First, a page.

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Multiple Myeloma

 201-227-6008   |    cancer@holyname.org

Overview

Multiple myeloma is a cancer that develops in a certain type of white blood cell, known as a plasma cell. Healthy plasma cells help fight infections by making antibodies that attack germs. When these cancerous plasma cells develop, they crowd out healthy cells and produce abnormal proteins that may cause damage to the bones, immune system, kidneys and red blood cell count.

While multiple myeloma is not a common cancer, it is the second most common blood cancer, after non-Hodgkin lymphoma. Approximately 33,000 adults in the U.S. are diagnosed with it annually.

Treatment for multiple myeloma depends on the stage of the disease. A number of treatment options are available, including chemotherapy, immunotherapy and more.

Multiple myeloma typically evolves from less severe illnesses such as monoclonal gammopathy of undetermined significance (MGUS) or Smoldering Multiple Myeloma. People with MGUS or Smoldering Multiple Myeloma do not always not need immediate treatment - active surveillance may be a reasonable option.

The Patricia Lynch Cancer Center at Holy Name has a multi-disciplinary team of experienced and skilled medical oncologists, radiation oncologists, nurses and support staff to diagnose, manage and treat multiple myeloma. They provide a compassionate, unified approach in creating a personal strategy for each patient's unique medical, emotional and lifestyle needs.


The signs and symptoms of multiple myeloma can vary or they may not be present at all in the early stages of the disease. When they do occur, they may include:

  • Bone pain, especially in the spine or chest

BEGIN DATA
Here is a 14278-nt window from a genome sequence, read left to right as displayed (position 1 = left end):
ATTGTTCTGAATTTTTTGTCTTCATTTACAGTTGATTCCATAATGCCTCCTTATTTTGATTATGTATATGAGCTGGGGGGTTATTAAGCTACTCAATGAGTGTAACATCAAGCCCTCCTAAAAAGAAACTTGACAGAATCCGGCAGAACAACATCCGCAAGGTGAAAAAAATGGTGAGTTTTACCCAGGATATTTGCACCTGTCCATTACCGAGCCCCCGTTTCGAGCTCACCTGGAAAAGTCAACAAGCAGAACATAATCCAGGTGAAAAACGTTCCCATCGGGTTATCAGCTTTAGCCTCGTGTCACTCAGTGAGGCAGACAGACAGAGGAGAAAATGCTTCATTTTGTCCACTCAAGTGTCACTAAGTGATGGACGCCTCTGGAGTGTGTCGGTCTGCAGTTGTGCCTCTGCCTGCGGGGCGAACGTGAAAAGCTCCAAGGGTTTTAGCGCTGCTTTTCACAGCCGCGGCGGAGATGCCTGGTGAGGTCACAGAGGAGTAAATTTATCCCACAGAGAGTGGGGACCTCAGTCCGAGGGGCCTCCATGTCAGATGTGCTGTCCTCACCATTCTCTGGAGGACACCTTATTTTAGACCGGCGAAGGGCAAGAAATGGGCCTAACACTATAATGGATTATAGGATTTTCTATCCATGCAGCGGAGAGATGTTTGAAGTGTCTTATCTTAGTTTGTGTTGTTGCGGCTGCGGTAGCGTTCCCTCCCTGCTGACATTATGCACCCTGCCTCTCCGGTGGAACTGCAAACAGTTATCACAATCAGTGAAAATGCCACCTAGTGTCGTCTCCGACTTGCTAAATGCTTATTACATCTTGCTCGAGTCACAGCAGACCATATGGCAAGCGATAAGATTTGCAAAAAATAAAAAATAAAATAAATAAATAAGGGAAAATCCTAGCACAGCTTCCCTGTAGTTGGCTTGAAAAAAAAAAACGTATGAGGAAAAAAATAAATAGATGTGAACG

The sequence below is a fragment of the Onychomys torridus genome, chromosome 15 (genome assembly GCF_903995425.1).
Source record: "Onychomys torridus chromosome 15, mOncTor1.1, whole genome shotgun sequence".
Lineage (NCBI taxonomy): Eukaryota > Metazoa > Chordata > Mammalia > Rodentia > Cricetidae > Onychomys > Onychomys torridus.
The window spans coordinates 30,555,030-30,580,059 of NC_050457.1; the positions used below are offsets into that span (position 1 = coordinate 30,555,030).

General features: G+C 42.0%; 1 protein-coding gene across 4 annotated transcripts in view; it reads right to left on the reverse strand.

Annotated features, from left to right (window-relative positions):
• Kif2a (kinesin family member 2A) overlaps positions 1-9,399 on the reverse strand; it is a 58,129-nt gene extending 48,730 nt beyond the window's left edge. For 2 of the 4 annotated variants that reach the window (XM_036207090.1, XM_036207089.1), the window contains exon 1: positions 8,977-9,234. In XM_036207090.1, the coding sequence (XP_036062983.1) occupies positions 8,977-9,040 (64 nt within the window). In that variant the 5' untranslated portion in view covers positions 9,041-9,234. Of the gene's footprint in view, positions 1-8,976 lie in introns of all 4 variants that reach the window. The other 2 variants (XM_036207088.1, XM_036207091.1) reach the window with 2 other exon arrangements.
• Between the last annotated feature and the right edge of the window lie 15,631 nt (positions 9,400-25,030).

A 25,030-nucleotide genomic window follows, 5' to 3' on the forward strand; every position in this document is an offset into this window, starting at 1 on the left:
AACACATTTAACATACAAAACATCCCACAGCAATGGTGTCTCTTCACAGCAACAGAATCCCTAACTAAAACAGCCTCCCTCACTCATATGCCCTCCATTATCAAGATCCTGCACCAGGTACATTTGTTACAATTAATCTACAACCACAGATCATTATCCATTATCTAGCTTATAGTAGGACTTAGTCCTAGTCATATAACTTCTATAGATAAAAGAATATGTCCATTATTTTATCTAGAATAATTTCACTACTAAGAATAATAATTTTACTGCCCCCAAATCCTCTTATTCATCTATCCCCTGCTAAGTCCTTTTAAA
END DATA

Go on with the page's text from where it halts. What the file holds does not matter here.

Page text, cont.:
• Mental fogginess or confusion

  • Fatigue

  • Frequent infections

  • Weakness or numbness in the legs

  • Frothy urine

A number of factors may increase the risk of developing multiple myeloma:

  • Age - the risk increases as you age, most people are diagnosed in their mid-60's.

  • Male sex - men develop the disease more often than women.

  • Black race - Black people are more likely to develop multiple myeloma than those of other races.

  • Family history - people with a sibling or parent who has the disease.

  • People with a history of MGUS - monoclonal gammopathy of undetermined significance.

  • People exposed to Agent Orange have an increased risk.

  • Obesity increases the risk of developing multiple myeloma.

For some patients, multiple myeloma is found incidentally through a blood test for another condition. Physicians also diagnose it after the patient experiences signs and symptoms. Tests used to detect multiple myeloma and the stage of the disease include:

  • Blood test - M proteins produced by the myeloma cells are found in the blood.

  • Urine test - M proteins, known as Bence Jones proteins in the urine, are detected.

  • Bone marrow sample - myeloma cells are found with a bone marrow aspiration and biopsy.

  • Imaging tests - an x-ray, MRI, CT or PET can detect bone problems associate with multiple myeloma.

Treatment of multiple myeloma depends on the stage and characteristics of the particular disease. It may include immunotherapy, chemotherapy, immune-modifying drugs, other types of medications, a stem cell transplant or a combination of several different medications.